AP -- From spending $150 million on private villas for a handful of personnel in Afghanistan to blowing $2.7 billion on an air surveillance balloon that doesn't work, the latest revelations of waste at the Pentagon are stories in a long line of similar stories stretching back at least five decades.
Other examples would include the Army's purchase of helicopter gears worth $500 each for $8,000 each and the accumulation of billions of dollars' worth of weapons components that will never be used.
And then there's the one that would have to be everyone's favorite Pentagon waste story: the spending of $50,000 to investigate the bomb-detecting capabilities of African elephants, which was a flop.
But now, the Pentagon Has Lost $6.5 Trillion.
In the George W. Bush regime Pentagon chief Donald Rumsfeld said that the Pentagon could not account for $2.3 trillion dollars. According to news reports, auditors searching the records were housed in the part of the Pentagon that suffered the 9/11 damage.
$2.3 trillion is an enormous sum, but now 15 years later the missing money is almost three times larger. The Pentagon says it cannot account for $6.5 trillion, which totals out at $8.8 trillion since the Bush era.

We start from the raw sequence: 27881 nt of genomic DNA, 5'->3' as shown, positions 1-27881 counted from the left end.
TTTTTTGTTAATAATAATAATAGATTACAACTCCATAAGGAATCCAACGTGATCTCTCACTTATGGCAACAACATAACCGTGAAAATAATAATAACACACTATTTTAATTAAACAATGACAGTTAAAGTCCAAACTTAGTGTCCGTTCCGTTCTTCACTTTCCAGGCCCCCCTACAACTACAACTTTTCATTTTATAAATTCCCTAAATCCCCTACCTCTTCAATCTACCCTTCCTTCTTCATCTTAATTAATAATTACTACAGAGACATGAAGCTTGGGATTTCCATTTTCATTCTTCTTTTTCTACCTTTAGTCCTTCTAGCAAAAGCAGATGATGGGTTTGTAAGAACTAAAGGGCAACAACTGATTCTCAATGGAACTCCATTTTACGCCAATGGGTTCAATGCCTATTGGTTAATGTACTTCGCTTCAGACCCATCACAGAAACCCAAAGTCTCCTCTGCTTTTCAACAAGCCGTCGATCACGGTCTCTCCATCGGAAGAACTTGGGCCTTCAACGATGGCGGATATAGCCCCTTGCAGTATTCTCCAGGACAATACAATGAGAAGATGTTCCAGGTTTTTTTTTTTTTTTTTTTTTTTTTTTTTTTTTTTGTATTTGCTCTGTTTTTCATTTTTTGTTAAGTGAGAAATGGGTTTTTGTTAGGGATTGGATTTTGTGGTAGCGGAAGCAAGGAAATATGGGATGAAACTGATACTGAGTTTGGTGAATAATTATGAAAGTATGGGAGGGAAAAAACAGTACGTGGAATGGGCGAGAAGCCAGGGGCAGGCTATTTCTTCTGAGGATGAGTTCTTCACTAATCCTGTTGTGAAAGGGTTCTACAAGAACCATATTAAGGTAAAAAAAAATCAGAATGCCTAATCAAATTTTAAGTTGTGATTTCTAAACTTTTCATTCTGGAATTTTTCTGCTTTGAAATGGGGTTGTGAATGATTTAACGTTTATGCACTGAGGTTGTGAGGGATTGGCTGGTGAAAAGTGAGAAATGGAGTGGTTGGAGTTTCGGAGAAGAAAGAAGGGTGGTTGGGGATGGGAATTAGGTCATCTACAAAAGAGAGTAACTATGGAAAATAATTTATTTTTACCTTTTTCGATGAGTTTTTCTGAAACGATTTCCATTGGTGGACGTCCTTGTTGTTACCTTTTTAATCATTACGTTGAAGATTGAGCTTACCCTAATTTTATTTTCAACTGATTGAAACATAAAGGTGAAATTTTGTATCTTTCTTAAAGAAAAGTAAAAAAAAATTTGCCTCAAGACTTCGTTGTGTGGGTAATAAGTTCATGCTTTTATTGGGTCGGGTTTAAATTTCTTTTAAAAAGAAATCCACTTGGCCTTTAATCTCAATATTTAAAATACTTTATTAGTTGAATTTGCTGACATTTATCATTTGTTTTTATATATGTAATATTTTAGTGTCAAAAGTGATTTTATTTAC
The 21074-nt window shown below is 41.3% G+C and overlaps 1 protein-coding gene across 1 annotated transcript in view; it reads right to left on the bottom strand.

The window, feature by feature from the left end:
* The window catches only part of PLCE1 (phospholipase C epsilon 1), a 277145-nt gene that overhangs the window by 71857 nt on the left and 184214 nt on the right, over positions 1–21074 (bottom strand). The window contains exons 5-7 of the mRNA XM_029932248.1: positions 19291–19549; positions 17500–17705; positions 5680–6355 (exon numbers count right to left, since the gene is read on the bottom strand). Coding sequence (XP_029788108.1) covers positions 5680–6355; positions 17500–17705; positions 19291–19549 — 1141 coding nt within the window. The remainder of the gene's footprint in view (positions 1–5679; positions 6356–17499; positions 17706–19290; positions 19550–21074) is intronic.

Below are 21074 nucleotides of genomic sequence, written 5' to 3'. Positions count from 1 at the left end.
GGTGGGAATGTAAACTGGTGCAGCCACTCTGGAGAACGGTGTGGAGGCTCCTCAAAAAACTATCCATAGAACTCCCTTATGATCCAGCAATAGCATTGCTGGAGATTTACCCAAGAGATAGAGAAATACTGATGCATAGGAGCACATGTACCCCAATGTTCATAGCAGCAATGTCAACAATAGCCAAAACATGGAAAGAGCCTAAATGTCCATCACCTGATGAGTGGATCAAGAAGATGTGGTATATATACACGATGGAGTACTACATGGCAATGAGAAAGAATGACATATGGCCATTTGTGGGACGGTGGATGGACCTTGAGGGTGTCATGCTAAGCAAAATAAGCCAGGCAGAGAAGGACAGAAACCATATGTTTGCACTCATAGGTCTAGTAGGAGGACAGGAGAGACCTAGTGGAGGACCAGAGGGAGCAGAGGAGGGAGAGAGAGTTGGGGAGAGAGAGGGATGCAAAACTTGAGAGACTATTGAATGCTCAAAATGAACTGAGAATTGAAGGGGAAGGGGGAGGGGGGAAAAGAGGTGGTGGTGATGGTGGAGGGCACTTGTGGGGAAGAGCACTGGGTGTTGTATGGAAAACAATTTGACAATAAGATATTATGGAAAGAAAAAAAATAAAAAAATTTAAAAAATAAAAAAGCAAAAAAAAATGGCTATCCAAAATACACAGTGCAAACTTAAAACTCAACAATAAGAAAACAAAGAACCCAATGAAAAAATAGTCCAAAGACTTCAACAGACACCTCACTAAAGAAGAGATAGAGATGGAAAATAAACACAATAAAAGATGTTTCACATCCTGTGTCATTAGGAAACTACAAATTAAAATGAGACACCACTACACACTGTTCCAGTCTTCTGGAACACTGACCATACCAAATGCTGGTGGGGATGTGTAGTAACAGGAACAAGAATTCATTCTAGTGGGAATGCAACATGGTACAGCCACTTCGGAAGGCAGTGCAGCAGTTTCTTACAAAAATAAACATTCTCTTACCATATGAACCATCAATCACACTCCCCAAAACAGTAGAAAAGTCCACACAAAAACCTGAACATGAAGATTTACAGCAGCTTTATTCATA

The Pentagon is also the only federal agency that has yet to comply with the Chief Financial Officers Act (1990), to be enforced by the Office of Management And Budget (OMB)which requires all government organizations to conduct an annual audit.
Why can the Pentagon be so wasteful and inefficient? How can it defy U.S. law? If it were a person it would be a felon because it is such a repeated law breaker. "Culturally, we're an organization that's all about getting the mission done and knowing where the money goes and keeping accurate records has not been, and probably never will be, seen as the department's primary mission," Mike McBull, the Pentagon's comptroller, said Monday, speaking about auditing the Pentagon's books and controlling wasteful expenditures during an event at the Center for Strategic and International Studies in Washington.
He went on to say, "Our budget is the size of a pretty good-sized economy, say Belgium or the Netherlands, estimating the Pentagon owns 25 million acres of land and at least 500,000 buildings. Too we're not exactly sure how many overseas bases we have which causes an accounting problem.
"We're too big to be efficient and it isn't fair to ask us to do an audit. Besides, it would cost the American taxpayer millions, if not billions to do a proper audit. I'm sure they wouldn't want such a wasteful expenditure, said the Pentagon spokesman.
McBull further explained, "Gosh, we're not perfect, but who is? I know Office of Management and Budget wants enhanced efficiency of government agencies like the War Department, but that's just unreasonable."